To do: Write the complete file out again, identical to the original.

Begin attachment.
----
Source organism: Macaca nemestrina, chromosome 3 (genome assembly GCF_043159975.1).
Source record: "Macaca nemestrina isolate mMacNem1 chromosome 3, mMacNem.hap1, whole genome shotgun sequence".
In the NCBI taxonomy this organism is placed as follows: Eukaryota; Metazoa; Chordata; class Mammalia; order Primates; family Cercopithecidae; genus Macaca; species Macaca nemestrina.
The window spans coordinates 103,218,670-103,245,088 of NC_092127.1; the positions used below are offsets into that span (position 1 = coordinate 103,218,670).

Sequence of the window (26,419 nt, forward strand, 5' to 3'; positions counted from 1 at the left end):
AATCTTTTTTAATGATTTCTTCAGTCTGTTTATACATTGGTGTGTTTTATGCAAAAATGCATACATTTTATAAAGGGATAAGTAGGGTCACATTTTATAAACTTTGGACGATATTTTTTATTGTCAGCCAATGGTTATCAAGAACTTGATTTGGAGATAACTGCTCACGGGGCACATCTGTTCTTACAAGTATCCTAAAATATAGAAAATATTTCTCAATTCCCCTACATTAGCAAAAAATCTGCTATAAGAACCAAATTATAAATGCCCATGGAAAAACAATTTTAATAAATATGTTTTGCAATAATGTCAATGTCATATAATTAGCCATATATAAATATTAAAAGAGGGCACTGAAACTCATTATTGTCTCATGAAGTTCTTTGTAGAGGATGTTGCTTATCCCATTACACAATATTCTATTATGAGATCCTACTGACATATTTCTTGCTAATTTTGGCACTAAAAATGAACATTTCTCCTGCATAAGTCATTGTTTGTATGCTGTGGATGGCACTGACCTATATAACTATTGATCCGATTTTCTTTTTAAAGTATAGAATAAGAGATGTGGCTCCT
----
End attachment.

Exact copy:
Source organism: Macaca nemestrina, chromosome 3 (genome assembly GCF_043159975.1).
Source record: "Macaca nemestrina isolate mMacNem1 chromosome 3, mMacNem.hap1, whole genome shotgun sequence".
In the NCBI taxonomy this organism is placed as follows: Eukaryota; Metazoa; Chordata; class Mammalia; order Primates; family Cercopithecidae; genus Macaca; species Macaca nemestrina.
The window spans coordinates 103,218,670-103,245,088 of NC_092127.1; the positions used below are offsets into that span (position 1 = coordinate 103,218,670).

Sequence of the window (26,419 nt, forward strand, 5' to 3'; positions counted from 1 at the left end):
AATCTTTTTTAATGATTTCTTCAGTCTGTTTATACATTGGTGTGTTTTATGCAAAAATGCATACATTTTATAAAGGGATAAGTAGGGTCACATTTTATAAACTTTGGACGATATTTTTTATTGTCAGCCAATGGTTATCAAGAACTTGATTTGGAGATAACTGCTCACGGGGCACATCTGTTCTTACAAGTATCCTAAAATATAGAAAATATTTCTCAATTCCCCTACATTAGCAAAAAATCTGCTATAAGAACCAAATTATAAATGCCCATGGAAAAACAATTTTAATAAATATGTTTTGCAATAATGTCAATGTCATATAATTAGCCATATATAAATATTAAAAGAGGGCACTGAAACTCATTATTGTCTCATGAAGTTCTTTGTAGAGGATGTTGCTTATCCCATTACACAATATTCTATTATGAGATCCTACTGACATATTTCTTGCTAATTTTGGCACTAAAAATGAACATTTCTCCTGCATAAGTCATTGTTTGTATGCTGTGGATGGCACTGACCTATATAACTATTGATCCGATTTTCTTTTTAAAGTATAGAATAAGAGATGTGGCTCCT